A Mint.com for Mexico or Mozambique A Mint.com for Mexico or Mozambique
A Mint.com for Mexico or Mozambique
Juntos started as a class assignment in the Stanford d.school to design a product for personal transformation. My team began meeting with night shift janitors on campus, who were all first generation Latino immigrants, to prototype tools that would drive feelings of confidence in people’s relationships with their personal finances. It was a fun project, but when the academic quarter ended, everyone went their own way. An entire year went by, yet something about that project remained unresolved for me—it always stayed in the back of my mind.
I reached out to the janitors again. When they arrived, one of them, Karina, told me she had used the tools we had created to track all her money over the year, and that she had saved over $2,000. Seeing her face and what that meant to her, the changed sense of self that she felt, I knew in my core that I had to work on it more—that there was something here that was deeply important and meaningful. That was the moment that launched us into developing the products that eventually evolved into what we do today.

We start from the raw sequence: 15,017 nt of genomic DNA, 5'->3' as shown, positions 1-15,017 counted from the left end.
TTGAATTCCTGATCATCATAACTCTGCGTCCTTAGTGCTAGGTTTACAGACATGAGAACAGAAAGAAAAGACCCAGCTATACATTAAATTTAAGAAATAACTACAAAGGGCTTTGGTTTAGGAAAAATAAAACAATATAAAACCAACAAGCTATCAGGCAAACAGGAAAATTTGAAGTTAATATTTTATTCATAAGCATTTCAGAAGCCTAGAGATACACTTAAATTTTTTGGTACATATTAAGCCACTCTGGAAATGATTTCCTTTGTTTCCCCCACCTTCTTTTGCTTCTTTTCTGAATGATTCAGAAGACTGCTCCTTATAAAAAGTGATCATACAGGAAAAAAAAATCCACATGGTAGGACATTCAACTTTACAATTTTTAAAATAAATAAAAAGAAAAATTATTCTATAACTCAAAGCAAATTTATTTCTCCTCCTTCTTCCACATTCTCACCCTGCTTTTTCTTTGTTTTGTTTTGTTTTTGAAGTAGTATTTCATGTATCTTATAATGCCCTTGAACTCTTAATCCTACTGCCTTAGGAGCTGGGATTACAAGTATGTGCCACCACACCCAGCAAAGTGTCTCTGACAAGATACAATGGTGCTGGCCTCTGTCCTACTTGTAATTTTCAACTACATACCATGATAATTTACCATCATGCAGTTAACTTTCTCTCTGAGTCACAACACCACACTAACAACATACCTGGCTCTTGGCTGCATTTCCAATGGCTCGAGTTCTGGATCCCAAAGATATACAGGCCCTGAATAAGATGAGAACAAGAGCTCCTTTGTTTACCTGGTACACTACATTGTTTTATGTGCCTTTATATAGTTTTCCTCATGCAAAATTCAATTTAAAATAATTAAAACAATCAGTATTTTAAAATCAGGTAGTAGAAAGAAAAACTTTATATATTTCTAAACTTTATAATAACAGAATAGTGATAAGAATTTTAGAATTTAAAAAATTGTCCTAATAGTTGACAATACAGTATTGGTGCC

Our company, Juntos (which means ‘together’ in Spanish), makes simple personal finance tools for cash-based households. Our products don’t require any bank accounts, credit cards, or computers—and run entirely through simple text messaging on any phone.
Many folks reading this are probably familiar with awesome products like Mint.com that help us organize our personal finances and achieve our financial goals. The personal financial management (PFM) industry helps millions of people budget, reduce their debt, and save. Mainstream solutions, however, require online banking and the use of debit or credit cards. Connecting to this online data is how they work their magic. But it also means that billions of people around the world don’t have access to products that help them manage their money, as they don’t use online banking or credit/debit cards. Many don’t even have bank accounts or access to computers.
The first tool we developed allows people to keep track of their spending via SMS. Imagine you are leaving the supermercado. Simply text “34.27 COMIDA” to Juntos to log that you just spent that money on food. Text in to see your running totals (in categories like Transportation, Clothing, Fun, etc.) anytime.